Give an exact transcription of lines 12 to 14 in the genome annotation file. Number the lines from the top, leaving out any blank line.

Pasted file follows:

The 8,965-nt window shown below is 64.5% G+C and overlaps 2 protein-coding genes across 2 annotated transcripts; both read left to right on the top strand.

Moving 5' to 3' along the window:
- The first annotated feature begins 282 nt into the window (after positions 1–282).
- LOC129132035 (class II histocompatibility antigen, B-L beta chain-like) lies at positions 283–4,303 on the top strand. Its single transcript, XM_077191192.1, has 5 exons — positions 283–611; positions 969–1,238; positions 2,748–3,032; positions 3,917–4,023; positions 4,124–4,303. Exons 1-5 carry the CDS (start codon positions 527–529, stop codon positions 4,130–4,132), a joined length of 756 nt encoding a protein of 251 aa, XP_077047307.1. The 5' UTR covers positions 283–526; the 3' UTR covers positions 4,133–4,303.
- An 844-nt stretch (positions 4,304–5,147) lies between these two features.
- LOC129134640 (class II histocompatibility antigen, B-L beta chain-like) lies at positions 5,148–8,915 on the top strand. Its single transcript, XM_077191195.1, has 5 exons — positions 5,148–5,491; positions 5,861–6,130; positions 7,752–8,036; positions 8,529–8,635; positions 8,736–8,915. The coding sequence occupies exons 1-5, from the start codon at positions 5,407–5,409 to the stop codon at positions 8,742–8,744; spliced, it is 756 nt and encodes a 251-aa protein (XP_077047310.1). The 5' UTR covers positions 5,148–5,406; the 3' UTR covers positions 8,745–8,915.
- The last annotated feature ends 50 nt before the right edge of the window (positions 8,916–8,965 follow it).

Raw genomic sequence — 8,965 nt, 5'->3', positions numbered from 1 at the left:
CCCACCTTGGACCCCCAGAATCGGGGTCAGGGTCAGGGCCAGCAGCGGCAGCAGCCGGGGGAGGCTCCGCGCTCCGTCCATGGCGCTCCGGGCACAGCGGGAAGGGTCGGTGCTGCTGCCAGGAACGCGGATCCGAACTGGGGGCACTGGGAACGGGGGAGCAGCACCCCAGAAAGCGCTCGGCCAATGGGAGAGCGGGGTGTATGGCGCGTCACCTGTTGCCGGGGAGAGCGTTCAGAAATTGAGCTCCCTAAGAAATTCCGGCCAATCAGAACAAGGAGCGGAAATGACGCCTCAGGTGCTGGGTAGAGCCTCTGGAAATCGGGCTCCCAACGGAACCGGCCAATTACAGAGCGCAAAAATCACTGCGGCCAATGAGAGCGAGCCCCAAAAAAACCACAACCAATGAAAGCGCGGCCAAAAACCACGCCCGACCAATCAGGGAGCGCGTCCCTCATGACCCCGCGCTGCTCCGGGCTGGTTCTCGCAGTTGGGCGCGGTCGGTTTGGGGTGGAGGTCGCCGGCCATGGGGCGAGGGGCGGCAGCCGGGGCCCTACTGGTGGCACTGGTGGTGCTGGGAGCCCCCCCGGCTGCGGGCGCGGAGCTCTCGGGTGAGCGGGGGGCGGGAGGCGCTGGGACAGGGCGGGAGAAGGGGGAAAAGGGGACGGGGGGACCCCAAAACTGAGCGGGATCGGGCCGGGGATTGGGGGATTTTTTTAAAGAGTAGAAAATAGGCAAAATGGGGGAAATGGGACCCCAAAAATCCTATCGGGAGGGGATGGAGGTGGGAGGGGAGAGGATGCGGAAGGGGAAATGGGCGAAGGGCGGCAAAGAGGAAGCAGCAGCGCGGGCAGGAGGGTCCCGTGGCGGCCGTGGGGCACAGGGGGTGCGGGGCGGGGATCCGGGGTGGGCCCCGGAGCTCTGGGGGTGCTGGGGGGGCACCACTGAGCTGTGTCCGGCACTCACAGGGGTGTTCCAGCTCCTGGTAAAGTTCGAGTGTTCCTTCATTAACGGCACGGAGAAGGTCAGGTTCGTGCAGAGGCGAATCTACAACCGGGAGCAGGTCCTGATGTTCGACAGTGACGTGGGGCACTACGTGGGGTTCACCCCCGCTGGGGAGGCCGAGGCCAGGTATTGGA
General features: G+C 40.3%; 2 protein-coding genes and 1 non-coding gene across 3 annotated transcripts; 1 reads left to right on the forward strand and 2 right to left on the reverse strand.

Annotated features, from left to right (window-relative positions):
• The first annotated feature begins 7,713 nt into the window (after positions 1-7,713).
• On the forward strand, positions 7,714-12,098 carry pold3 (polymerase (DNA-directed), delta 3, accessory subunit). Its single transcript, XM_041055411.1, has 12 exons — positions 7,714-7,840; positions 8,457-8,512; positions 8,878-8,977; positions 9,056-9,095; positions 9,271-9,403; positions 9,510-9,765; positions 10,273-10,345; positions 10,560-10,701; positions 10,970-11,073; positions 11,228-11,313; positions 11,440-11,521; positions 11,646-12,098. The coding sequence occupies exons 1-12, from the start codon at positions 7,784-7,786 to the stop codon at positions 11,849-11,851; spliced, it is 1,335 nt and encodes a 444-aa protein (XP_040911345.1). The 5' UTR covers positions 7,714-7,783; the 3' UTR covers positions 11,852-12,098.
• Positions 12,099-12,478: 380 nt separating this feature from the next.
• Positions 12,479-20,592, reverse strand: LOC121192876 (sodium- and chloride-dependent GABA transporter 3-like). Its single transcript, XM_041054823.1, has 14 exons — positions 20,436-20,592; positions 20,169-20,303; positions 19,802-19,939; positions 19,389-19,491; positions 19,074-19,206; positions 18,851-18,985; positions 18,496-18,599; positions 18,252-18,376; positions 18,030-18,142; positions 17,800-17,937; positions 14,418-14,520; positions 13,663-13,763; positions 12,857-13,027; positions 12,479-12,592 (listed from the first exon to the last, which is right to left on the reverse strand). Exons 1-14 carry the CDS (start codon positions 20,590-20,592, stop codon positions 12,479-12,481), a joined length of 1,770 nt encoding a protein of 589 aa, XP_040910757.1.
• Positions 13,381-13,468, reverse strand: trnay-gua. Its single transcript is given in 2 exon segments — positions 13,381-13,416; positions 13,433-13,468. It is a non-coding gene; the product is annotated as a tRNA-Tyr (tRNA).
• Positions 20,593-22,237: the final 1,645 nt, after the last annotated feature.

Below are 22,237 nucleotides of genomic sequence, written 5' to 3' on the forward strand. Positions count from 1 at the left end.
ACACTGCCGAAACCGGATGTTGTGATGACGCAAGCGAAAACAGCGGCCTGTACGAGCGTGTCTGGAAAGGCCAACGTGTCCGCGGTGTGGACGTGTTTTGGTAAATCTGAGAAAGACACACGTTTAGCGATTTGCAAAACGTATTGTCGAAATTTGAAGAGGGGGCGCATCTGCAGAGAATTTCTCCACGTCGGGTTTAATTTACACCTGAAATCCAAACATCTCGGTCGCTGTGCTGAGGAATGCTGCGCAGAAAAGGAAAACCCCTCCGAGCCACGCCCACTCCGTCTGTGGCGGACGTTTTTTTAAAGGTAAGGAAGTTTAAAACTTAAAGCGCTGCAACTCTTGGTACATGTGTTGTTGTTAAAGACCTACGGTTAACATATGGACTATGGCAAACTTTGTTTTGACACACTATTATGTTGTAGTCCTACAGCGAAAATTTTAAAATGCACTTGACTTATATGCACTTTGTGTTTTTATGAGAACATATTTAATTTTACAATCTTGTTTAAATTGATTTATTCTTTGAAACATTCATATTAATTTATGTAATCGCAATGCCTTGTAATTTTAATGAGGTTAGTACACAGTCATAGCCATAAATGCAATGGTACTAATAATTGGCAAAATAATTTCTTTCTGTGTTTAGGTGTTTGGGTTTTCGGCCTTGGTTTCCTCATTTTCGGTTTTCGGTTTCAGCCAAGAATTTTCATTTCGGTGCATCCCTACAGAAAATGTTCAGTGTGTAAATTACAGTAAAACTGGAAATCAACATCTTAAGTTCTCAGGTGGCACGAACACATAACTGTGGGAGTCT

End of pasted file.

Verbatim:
• The first annotated feature begins 7,713 nt into the window (after positions 1-7,713).
• On the forward strand, positions 7,714-12,098 carry pold3 (polymerase (DNA-directed), delta 3, accessory subunit). Its single transcript, XM_041055411.1, has 12 exons — positions 7,714-7,840; positions 8,457-8,512; positions 8,878-8,977; positions 9,056-9,095; positions 9,271-9,403; positions 9,510-9,765; positions 10,273-10,345; positions 10,560-10,701; positions 10,970-11,073; positions 11,228-11,313; positions 11,440-11,521; positions 11,646-12,098. The coding sequence occupies exons 1-12, from the start codon at positions 7,784-7,786 to the stop codon at positions 11,849-11,851; spliced, it is 1,335 nt and encodes a 444-aa protein (XP_040911345.1). The 5' UTR covers positions 7,714-7,783; the 3' UTR covers positions 11,852-12,098.
• Positions 12,099-12,478: 380 nt separating this feature from the next.